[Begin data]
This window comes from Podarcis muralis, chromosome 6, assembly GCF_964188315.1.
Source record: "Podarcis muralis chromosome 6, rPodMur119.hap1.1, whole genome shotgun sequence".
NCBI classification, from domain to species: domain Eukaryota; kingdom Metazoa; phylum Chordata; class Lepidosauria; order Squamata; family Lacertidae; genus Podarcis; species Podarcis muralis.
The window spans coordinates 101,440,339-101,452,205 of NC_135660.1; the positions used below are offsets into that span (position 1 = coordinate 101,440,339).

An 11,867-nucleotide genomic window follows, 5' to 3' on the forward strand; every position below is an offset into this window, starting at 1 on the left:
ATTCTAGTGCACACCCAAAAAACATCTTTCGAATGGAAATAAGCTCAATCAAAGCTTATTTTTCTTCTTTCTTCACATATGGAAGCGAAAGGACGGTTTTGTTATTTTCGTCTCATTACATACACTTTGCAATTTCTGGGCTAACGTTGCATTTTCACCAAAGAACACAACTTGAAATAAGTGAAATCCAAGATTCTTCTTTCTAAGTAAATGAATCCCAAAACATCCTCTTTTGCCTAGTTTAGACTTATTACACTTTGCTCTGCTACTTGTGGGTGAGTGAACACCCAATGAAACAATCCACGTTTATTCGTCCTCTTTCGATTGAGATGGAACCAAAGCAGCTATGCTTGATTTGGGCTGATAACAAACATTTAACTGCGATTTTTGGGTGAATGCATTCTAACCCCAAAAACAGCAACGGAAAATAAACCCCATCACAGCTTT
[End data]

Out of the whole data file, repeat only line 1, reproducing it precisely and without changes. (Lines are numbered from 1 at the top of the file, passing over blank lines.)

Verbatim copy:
This window comes from Podarcis muralis, chromosome 6, assembly GCF_964188315.1.